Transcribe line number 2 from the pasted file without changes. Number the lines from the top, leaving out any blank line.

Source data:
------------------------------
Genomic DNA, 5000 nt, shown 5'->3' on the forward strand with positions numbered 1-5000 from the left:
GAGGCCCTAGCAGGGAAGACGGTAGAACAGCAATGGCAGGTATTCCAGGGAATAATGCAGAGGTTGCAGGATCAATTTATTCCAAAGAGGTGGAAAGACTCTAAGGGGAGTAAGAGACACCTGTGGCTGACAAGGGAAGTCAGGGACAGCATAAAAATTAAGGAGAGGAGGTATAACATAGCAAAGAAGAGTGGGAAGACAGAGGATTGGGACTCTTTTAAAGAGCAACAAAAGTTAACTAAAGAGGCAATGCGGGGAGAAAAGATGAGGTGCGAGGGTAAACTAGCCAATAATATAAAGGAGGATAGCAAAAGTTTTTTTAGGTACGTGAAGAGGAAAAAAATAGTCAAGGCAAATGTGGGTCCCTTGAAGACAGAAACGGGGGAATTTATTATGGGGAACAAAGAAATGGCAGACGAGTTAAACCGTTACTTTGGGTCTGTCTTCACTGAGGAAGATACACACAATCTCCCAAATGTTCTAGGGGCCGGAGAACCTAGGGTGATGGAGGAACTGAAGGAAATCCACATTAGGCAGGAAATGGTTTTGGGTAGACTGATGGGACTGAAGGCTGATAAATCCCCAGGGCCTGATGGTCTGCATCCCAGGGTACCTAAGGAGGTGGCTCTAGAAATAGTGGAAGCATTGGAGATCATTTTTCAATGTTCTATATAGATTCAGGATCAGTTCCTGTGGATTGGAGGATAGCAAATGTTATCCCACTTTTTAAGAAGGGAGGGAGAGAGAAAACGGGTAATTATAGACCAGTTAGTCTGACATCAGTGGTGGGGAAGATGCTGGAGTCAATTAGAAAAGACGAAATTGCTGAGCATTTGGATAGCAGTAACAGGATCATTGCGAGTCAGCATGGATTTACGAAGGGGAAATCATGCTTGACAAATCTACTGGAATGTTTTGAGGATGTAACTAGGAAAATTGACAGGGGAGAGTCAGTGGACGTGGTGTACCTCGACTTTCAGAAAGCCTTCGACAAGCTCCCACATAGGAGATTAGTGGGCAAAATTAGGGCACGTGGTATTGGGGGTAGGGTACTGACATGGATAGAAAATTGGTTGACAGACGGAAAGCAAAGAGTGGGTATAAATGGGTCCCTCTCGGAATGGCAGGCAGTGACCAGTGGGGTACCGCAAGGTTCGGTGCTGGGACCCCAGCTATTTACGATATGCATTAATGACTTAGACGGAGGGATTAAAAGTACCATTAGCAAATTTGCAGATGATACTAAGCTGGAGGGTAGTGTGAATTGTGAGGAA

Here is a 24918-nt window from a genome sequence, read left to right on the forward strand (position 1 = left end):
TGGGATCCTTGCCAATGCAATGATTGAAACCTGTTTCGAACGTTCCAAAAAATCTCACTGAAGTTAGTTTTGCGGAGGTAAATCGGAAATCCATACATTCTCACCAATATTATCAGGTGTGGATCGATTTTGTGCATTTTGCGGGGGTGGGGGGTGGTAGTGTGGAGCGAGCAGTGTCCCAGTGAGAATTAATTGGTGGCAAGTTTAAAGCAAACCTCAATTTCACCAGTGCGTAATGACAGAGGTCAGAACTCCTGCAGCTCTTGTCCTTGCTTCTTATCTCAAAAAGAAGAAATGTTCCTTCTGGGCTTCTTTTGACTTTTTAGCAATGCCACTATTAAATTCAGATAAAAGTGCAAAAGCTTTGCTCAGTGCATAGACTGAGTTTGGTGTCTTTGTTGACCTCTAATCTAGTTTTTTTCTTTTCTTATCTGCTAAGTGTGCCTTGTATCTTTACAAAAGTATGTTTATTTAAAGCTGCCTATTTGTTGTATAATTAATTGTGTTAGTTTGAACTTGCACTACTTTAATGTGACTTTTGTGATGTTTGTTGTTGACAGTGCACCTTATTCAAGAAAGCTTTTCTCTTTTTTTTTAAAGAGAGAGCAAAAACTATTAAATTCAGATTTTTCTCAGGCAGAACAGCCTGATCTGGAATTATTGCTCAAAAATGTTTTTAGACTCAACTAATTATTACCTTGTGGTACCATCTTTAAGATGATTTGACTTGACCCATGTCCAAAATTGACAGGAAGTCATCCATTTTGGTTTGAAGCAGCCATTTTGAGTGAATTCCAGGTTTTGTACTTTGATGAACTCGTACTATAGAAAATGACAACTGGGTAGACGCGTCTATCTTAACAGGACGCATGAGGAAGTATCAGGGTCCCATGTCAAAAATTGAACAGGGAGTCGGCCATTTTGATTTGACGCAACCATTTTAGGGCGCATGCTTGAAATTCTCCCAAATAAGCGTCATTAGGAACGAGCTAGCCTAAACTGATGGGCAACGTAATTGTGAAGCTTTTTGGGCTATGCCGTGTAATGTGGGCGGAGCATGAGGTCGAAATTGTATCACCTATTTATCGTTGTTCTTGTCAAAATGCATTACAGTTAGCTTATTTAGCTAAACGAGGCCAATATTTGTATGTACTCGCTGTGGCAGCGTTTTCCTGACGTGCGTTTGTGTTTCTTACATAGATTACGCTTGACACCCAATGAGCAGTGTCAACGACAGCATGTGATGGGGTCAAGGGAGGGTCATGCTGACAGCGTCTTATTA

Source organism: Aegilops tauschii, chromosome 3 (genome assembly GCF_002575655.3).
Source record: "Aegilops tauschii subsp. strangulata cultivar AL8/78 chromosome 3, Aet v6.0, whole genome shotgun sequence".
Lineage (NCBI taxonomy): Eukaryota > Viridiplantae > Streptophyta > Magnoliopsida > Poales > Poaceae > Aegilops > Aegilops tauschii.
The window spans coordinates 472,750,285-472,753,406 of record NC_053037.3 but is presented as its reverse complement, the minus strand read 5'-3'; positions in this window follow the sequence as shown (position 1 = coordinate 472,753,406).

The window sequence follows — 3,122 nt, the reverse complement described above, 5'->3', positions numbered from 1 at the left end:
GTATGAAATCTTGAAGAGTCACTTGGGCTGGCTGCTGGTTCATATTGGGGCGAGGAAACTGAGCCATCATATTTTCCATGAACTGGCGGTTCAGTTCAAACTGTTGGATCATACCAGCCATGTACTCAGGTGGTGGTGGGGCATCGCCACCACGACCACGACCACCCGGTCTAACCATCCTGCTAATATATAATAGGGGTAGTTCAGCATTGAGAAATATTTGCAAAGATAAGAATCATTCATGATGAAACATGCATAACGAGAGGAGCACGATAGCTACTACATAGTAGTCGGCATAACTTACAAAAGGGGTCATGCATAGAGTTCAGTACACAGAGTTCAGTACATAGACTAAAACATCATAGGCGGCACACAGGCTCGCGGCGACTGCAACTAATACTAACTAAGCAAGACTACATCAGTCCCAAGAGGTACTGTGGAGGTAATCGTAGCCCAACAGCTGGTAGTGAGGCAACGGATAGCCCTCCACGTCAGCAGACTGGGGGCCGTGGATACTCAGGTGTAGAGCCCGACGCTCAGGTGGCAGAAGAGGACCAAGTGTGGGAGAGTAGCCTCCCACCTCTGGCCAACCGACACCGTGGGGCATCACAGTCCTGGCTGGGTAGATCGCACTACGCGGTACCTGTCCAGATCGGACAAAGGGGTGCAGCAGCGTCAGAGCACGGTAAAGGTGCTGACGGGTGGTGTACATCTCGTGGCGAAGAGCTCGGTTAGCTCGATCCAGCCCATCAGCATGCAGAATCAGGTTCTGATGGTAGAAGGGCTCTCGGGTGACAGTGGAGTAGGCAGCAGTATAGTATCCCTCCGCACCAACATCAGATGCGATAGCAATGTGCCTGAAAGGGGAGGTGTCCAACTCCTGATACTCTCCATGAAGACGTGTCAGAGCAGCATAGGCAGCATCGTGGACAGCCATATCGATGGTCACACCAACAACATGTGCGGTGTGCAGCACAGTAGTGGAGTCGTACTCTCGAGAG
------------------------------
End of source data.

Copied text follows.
GAGGCCCTAGCAGGGAAGACGGTAGAACAGCAATGGCAGGTATTCCAGGGAATAATGCAGAGGTTGCAGGATCAATTTATTCCAAAGAGGTGGAAAGACTCTAAGGGGAGTAAGAGACACCTGTGGCTGACAAGGGAAGTCAGGGACAGCATAAAAATTAAGGAGAGGAGGTATAACATAGCAAAGAAGAGTGGGAAGACAGAGGATTGGGACTCTTTTAAAGAGCAACAAAAGTTAACTAAAGAGGCAATGCGGGGAGAAAAGATGAGGTGCGAGGGTAAACTAGCCAATAATATAAAGGAGGATAGCAAAAGTTTTTTTAGGTACGTGAAGAGGAAAAAAATAGTCAAGGCAAATGTGGGTCCCTTGAAGACAGAAACGGGGGAATTTATTATGGGGAACAAAGAAATGGCAGACGAGTTAAACCGTTACTTTGGGTCTGTCTTCACTGAGGAAGATACACACAATCTCCCAAATGTTCTAGGGGCCGGAGAACCTAGGGTGATGGAGGAACTGAAGGAAATCCACATTAGGCAGGAAATGGTTTTGGGTAGACTGATGGGACTGAAGGCTGATAAATCCCCAGGGCCTGATGGTCTGCATCCCAGGGTACCTAAGGAGGTGGCTCTAGAAATAGTGGAAGCATTGGAGATCATTTTTCAATGTTCTATATAGATTCAGGATCAGTTCCTGTGGATTGGAGGATAGCAAATGTTATCCCACTTTTTAAGAAGGGAGGGAGAGAGAAAACGGGTAATTATAGACCAGTTAGTCTGACATCAGTGGTGGGGAAGATGCTGGAGTCAATTAGAAAAGACGAAATTGCTGAGCATTTGGATAGCAGTAACAGGATCATTGCGAGTCAGCATGGATTTACGAAGGGGAAATCATGCTTGACAAATCTACTGGAATGTTTTGAGGATGTAACTAGGAAAATTGACAGGGGAGAGTCAGTGGACGTGGTGTACCTCGACTTTCAGAAAGCCTTCGACAAGCTCCCACATAGGAGATTAGTGGGCAAAATTAGGGCACGTGGTATTGGGGGTAGGGTACTGACATGGATAGAAAATTGGTTGACAGACGGAAAGCAAAGAGTGGGTATAAATGGGTCCCTCTCGGAATGGCAGGCAGTGACCAGTGGGGTACCGCAAGGTTCGGTGCTGGGACCCCAGCTATTTACGATATGCATTAATGACTTAGACGGAGGGATTAAAAGTACCATTAGCAAATTTGCAGATGATACTAAGCTGGAGGGTAGTGTGAATTGTGAGGAA